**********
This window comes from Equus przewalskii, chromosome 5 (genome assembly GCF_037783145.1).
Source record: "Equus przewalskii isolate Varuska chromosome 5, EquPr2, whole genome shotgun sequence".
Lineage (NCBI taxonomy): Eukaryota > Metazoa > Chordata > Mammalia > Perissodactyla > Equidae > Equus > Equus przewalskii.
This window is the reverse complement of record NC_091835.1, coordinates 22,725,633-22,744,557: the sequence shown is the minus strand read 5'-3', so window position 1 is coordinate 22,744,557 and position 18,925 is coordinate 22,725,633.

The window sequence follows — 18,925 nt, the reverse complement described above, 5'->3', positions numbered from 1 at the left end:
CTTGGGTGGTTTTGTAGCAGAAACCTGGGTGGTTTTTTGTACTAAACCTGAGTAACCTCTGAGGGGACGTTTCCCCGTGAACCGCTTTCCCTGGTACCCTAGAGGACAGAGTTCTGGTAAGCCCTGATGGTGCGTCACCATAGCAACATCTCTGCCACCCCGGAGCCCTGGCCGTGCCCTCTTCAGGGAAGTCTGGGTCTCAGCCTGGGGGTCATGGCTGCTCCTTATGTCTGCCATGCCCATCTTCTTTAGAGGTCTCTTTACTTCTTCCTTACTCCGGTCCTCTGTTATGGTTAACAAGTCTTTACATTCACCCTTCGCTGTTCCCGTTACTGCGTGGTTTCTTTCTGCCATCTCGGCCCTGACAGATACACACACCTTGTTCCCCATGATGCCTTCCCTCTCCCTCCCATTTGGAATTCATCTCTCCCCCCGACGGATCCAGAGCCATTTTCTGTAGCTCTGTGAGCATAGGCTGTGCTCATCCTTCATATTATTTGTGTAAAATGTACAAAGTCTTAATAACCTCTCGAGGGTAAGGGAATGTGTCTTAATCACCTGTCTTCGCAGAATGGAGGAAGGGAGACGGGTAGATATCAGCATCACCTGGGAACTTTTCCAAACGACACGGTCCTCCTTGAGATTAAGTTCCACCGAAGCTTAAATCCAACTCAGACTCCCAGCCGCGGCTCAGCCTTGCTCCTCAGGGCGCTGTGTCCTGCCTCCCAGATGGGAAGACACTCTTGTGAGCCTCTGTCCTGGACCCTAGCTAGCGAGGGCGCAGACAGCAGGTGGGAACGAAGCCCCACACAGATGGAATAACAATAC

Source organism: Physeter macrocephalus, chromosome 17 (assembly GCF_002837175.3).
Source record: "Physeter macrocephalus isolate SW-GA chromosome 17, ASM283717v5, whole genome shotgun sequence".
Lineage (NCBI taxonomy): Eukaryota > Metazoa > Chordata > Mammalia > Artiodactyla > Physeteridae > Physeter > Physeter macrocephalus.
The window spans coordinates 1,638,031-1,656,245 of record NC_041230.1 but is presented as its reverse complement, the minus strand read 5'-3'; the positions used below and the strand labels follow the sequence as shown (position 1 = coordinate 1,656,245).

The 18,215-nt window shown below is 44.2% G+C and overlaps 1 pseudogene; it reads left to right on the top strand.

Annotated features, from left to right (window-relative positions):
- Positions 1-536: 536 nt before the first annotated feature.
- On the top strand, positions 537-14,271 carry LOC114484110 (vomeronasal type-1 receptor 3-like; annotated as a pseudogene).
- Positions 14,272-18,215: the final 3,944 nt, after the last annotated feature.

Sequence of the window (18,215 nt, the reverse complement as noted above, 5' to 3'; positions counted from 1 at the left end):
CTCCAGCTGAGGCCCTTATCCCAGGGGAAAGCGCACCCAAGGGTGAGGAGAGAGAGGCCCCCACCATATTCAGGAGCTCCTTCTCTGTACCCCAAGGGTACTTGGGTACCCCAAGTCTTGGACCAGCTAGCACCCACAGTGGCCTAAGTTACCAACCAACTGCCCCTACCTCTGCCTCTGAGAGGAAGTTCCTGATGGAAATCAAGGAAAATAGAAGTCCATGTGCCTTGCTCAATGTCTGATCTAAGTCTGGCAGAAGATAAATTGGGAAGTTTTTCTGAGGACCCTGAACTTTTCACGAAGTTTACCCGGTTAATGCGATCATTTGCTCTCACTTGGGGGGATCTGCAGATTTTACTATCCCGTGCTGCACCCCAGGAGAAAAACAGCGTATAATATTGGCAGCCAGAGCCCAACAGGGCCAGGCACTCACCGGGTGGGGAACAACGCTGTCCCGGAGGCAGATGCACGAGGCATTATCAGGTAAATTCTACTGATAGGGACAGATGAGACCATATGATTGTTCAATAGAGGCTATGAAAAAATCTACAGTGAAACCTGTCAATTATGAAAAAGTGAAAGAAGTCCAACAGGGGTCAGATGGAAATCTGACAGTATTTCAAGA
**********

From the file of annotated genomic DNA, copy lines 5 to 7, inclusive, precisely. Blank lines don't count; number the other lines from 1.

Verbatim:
The window sequence follows — 18,925 nt, the reverse complement described above, 5'->3', positions numbered from 1 at the left end:
CTTGGGTGGTTTTGTAGCAGAAACCTGGGTGGTTTTTTGTACTAAACCTGAGTAACCTCTGAGGGGACGTTTCCCCGTGAACCGCTTTCCCTGGTACCCTAGAGGACAGAGTTCTGGTAAGCCCTGATGGTGCGTCACCATAGCAACATCTCTGCCACCCCGGAGCCCTGGCCGTGCCCTCTTCAGGGAAGTCTGGGTCTCAGCCTGGGGGTCATGGCTGCTCCTTATGTCTGCCATGCCCATCTTCTTTAGAGGTCTCTTTACTTCTTCCTTACTCCGGTCCTCTGTTATGGTTAACAAGTCTTTACATTCACCCTTCGCTGTTCCCGTTACTGCGTGGTTTCTTTCTGCCATCTCGGCCCTGACAGATACACACACCTTGTTCCCCATGATGCCTTCCCTCTCCCTCCCATTTGGAATTCATCTCTCCCCCCGACGGATCCAGAGCCATTTTCTGTAGCTCTGTGAGCATAGGCTGTGCTCATCCTTCATATTATTTGTGTAAAATGTACAAAGTCTTAATAACCTCTCGAGGGTAAGGGAATGTGTCTTAATCACCTGTCTTCGCAGAATGGAGGAAGGGAGACGGGTAGATATCAGCATCACCTGGGAACTTTTCCAAACGACACGGTCCTCCTTGAGATTAAGTTCCACCGAAGCTTAAATCCAACTCAGACTCCCAGCCGCGGCTCAGCCTTGCTCCTCAGGGCGCTGTGTCCTGCCTCCCAGATGGGAAGACACTCTTGTGAGCCTCTGTCCTGGACCCTAGCTAGCGAGGGCGCAGACAGCAGGTGGGAACGAAGCCCCACACAGATGGAATAACAATAC

Source organism: Physeter macrocephalus, chromosome 17 (assembly GCF_002837175.3).